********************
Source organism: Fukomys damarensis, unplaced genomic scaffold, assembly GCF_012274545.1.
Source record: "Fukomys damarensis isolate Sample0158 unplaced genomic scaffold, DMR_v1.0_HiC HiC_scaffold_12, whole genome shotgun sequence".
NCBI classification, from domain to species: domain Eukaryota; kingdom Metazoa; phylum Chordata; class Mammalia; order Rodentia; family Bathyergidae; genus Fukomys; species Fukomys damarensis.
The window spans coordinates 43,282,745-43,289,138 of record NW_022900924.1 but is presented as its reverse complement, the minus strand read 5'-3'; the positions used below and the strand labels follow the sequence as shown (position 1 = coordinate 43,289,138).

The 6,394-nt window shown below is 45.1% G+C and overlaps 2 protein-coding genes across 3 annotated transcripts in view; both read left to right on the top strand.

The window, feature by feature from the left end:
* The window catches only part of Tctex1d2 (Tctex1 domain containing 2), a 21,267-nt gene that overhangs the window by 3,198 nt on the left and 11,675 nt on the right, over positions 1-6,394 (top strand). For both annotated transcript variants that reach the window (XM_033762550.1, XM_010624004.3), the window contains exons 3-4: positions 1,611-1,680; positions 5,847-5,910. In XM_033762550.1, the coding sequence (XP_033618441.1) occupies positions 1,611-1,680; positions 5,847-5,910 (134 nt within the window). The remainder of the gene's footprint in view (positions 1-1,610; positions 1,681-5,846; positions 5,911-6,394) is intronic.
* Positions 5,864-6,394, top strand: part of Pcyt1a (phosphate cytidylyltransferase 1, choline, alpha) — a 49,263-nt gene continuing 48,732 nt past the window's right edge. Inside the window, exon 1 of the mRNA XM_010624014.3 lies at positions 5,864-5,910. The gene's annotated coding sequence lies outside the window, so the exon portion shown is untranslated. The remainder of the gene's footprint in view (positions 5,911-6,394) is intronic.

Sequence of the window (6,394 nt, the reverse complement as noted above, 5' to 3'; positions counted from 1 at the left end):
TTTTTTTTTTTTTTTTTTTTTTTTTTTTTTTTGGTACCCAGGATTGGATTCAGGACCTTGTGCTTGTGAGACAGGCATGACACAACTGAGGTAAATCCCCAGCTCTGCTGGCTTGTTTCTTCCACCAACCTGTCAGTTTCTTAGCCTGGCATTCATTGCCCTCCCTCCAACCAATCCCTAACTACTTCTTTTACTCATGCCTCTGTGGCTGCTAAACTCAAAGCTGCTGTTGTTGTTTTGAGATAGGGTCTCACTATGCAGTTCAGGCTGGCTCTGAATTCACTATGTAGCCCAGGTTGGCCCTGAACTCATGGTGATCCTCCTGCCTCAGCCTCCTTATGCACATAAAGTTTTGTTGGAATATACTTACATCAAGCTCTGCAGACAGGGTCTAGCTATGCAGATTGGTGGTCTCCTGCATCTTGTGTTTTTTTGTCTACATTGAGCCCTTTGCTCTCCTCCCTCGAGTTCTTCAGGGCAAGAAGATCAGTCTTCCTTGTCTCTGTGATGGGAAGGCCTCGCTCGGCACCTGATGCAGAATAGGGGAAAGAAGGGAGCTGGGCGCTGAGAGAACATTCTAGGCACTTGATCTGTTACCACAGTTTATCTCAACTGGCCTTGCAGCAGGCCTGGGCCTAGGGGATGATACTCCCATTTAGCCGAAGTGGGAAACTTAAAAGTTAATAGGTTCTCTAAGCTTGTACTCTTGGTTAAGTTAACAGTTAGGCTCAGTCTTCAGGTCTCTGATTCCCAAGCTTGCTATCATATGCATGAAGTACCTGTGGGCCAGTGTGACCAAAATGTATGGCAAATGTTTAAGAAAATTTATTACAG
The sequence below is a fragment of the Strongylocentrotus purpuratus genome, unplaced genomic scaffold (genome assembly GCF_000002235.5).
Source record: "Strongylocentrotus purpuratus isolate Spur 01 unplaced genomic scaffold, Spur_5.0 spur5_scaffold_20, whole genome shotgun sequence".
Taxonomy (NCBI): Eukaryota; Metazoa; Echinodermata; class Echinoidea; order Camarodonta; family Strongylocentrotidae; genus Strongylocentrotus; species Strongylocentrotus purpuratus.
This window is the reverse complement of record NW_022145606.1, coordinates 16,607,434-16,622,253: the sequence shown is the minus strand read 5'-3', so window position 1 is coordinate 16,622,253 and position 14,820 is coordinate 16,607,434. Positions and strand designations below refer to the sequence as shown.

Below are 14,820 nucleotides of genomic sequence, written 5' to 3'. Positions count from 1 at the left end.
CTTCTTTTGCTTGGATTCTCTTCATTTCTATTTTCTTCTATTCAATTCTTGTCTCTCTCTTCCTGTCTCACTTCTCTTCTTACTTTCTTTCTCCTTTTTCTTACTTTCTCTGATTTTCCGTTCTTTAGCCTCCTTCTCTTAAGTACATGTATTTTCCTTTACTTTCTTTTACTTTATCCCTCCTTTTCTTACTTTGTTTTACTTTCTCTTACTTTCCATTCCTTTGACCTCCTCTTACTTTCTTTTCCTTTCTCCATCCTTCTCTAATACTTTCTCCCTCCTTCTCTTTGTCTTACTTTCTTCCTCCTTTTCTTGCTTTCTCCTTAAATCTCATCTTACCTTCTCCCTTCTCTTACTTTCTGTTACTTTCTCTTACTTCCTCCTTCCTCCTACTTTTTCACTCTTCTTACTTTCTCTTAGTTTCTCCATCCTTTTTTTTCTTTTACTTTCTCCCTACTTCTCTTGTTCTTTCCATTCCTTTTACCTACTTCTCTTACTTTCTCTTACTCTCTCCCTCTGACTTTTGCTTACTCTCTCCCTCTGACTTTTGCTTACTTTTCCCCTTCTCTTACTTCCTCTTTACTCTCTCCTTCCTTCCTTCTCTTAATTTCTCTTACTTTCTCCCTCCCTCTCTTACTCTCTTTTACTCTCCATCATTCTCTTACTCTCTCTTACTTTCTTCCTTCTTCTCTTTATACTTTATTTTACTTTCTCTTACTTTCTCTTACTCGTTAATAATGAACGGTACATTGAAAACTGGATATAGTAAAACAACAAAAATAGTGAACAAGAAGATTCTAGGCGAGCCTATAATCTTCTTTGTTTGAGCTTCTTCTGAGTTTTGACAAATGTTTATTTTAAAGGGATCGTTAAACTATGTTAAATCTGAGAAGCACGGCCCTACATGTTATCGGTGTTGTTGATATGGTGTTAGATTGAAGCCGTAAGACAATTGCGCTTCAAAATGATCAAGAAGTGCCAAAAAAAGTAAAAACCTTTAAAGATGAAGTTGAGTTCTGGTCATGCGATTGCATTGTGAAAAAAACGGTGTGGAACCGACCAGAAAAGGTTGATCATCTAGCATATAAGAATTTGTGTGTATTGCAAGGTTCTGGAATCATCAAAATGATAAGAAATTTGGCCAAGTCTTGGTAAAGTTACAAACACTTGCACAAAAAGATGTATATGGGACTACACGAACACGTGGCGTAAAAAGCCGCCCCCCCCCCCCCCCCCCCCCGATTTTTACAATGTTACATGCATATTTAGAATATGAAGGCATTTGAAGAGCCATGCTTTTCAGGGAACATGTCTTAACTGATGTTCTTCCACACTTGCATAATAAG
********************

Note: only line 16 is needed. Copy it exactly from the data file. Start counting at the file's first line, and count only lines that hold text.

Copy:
CTTCTTTTGCTTGGATTCTCTTCATTTCTATTTTCTTCTATTCAATTCTTGTCTCTCTCTTCCTGTCTCACTTCTCTTCTTACTTTCTTTCTCCTTTTTCTTACTTTCTCTGATTTTCCGTTCTTTAGCCTCCTTCTCTTAAGTACATGTATTTTCCTTTACTTTCTTTTACTTTATCCCTCCTTTTCTTACTTTGTTTTACTTTCTCTTACTTTCCATTCCTTTGACCTCCTCTTACTTTCTTTTCCTTTCTCCATCCTTCTCTAATACTTTCTCCCTCCTTCTCTTTGTCTTACTTTCTTCCTCCTTTTCTTGCTTTCTCCTTAAATCTCATCTTACCTTCTCCCTTCTCTTACTTTCTGTTACTTTCTCTTACTTCCTCCTTCCTCCTACTTTTTCACTCTTCTTACTTTCTCTTAGTTTCTCCATCCTTTTTTTTCTTTTACTTTCTCCCTACTTCTCTTGTTCTTTCCATTCCTTTTACCTACTTCTCTTACTTTCTCTTACTCTCTCCCTCTGACTTTTGCTTACTCTCTCCCTCTGACTTTTGCTTACTTTTCCCCTTCTCTTACTTCCTCTTTACTCTCTCCTTCCTTCCTTCTCTTAATTTCTCTTACTTTCTCCCTCCCTCTCTTACTCTCTTTTACTCTCCATCATTCTCTTACTCTCTCTTACTTTCTTCCTTCTTCTCTTTATACTTTATTTTACTTTCTCTTACTTTCTCTTACTCGTTAATAATGAACGGTACATTGAAAACTGGATATAGTAAAACAACAAAAATAGTGAACAAGAAGATTCTAGGCGAGCCTATAATCTTCTTTGTTTGAGCTTCTTCTGAGTTTTGACAAATGTTTATTTTAAAGGGATCGTTAAACTATGTTAAATCTGAGAAGCACGGCCCTACATGTTATCGGTGTTGTTGATATGGTGTTAGATTGAAGCCGTAAGACAATTGCGCTTCAAAATGATCAAGAAGTGCCAAAAAAAGTAAAAACCTTTAAAGATGAAGTTGAGTTCTGGTCATGCGATTGCATTGTGAAAAAAACGGTGTGGAACCGACCAGAAAAGGTTGATCATCTAGCATATAAGAATTTGTGTGTATTGCAAGGTTCTGGAATCATCAAAATGATAAGAAATTTGGCCAAGTCTTGGTAAAGTTACAAACACTTGCACAAAAAGATGTATATGGGACTACACGAACACGTGGCGTAAAAAGCCGCCCCCCCCCCCCCCCCCCCCCGATTTTTACAATGTTACATGCATATTTAGAATATGAAGGCATTTGAAGAGCCATGCTTTTCAGGGAACATGTCTTAACTGATGTTCTTCCACACTTGCATAATAAG